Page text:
Importance of regulating healthcare

For many years, Pakistan’s public health sector received the peripheral attention of the policymakers, legislators and law enforcers, which resulted in a parallel development of an exploitative private health sector, riddled with quackery.

2018-08-10T02:53:33+05:00 Durdana Najam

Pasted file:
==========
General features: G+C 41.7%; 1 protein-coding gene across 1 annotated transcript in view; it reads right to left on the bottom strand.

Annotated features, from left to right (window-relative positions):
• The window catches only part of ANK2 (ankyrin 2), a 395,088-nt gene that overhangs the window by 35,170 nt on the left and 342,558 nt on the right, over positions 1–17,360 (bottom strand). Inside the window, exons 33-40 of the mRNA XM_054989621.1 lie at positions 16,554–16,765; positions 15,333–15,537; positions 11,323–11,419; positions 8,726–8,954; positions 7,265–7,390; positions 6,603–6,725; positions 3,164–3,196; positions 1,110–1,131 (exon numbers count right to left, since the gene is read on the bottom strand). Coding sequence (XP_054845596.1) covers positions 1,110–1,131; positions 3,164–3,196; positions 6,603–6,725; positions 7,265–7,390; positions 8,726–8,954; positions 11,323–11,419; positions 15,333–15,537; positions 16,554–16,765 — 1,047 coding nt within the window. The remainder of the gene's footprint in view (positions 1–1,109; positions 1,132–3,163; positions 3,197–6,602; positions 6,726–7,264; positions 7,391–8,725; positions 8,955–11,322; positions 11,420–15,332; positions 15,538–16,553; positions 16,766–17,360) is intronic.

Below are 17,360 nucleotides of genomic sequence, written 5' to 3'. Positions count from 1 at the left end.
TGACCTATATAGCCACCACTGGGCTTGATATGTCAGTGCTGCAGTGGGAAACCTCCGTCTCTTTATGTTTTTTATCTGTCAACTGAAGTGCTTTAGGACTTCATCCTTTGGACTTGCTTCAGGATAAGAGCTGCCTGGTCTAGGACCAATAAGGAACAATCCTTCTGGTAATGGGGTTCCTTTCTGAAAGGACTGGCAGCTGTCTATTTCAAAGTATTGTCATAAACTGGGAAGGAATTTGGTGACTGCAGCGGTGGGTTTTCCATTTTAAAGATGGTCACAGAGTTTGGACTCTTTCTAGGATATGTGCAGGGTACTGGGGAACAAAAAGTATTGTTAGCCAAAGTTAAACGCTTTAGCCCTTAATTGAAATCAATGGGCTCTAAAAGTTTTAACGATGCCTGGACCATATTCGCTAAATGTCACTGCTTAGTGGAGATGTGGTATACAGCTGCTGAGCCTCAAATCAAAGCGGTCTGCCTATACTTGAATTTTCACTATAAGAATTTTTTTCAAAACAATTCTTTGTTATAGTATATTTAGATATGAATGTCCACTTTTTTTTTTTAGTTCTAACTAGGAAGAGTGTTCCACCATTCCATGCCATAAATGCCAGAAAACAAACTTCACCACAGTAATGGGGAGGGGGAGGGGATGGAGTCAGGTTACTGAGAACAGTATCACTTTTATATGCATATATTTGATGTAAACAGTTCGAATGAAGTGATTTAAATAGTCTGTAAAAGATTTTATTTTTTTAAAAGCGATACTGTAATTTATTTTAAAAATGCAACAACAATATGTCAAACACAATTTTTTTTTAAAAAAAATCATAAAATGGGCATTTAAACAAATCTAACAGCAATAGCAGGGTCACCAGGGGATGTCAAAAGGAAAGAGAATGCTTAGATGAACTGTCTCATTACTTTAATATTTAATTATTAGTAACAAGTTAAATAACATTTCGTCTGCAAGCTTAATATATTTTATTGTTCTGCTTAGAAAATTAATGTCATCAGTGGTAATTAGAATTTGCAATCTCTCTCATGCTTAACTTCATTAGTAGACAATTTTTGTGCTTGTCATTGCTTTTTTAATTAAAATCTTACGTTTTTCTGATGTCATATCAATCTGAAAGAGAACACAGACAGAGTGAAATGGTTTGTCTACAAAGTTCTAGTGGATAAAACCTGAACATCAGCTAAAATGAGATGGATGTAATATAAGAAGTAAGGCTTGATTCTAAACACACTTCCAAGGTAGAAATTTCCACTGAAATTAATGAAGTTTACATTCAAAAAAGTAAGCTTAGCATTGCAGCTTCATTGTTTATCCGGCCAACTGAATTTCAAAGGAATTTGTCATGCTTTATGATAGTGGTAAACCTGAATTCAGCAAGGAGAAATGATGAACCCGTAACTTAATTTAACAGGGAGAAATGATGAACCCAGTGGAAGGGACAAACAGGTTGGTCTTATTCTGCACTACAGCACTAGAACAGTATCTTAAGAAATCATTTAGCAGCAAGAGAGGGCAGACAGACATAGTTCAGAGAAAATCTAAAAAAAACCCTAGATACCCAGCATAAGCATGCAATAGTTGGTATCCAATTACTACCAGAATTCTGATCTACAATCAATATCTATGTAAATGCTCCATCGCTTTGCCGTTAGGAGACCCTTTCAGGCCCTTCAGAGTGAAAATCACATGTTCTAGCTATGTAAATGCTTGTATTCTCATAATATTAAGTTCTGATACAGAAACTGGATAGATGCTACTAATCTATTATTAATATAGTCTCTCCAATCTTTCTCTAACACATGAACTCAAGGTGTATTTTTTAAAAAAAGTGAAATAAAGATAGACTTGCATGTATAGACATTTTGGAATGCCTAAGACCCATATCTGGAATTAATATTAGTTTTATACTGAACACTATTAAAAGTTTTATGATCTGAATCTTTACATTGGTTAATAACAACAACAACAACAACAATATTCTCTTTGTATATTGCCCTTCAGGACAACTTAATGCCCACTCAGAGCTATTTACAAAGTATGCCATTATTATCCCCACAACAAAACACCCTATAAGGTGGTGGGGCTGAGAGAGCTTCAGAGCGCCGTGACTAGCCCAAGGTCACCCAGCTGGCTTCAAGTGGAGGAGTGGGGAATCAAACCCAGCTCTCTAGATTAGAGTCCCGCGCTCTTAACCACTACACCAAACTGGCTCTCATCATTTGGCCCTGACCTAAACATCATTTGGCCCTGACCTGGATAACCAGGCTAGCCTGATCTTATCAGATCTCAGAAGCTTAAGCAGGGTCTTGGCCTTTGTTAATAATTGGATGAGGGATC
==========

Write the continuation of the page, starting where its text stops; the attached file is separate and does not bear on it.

Why does the government regulate the health sector? One answer could be that a health sector is regulated for the same reason as are other businesses: to combat monopoly and to provide products and services not hazardous to the wellbeing of the general public. However, the health industry differs from other sectors because of the direct involvement of the life of the people. Policymakers ensure that citizens get quality treatment at an affordable price with easy access. It is difficult to maintain a balance between the three. Usually, if the quality is improved, the cost goes up. At times when accessibility is prioritised, quality and affordability become questionable. A well-functioning system is one where all three features are in balance. The absence of any one element means that the system is deficient in one way or the other.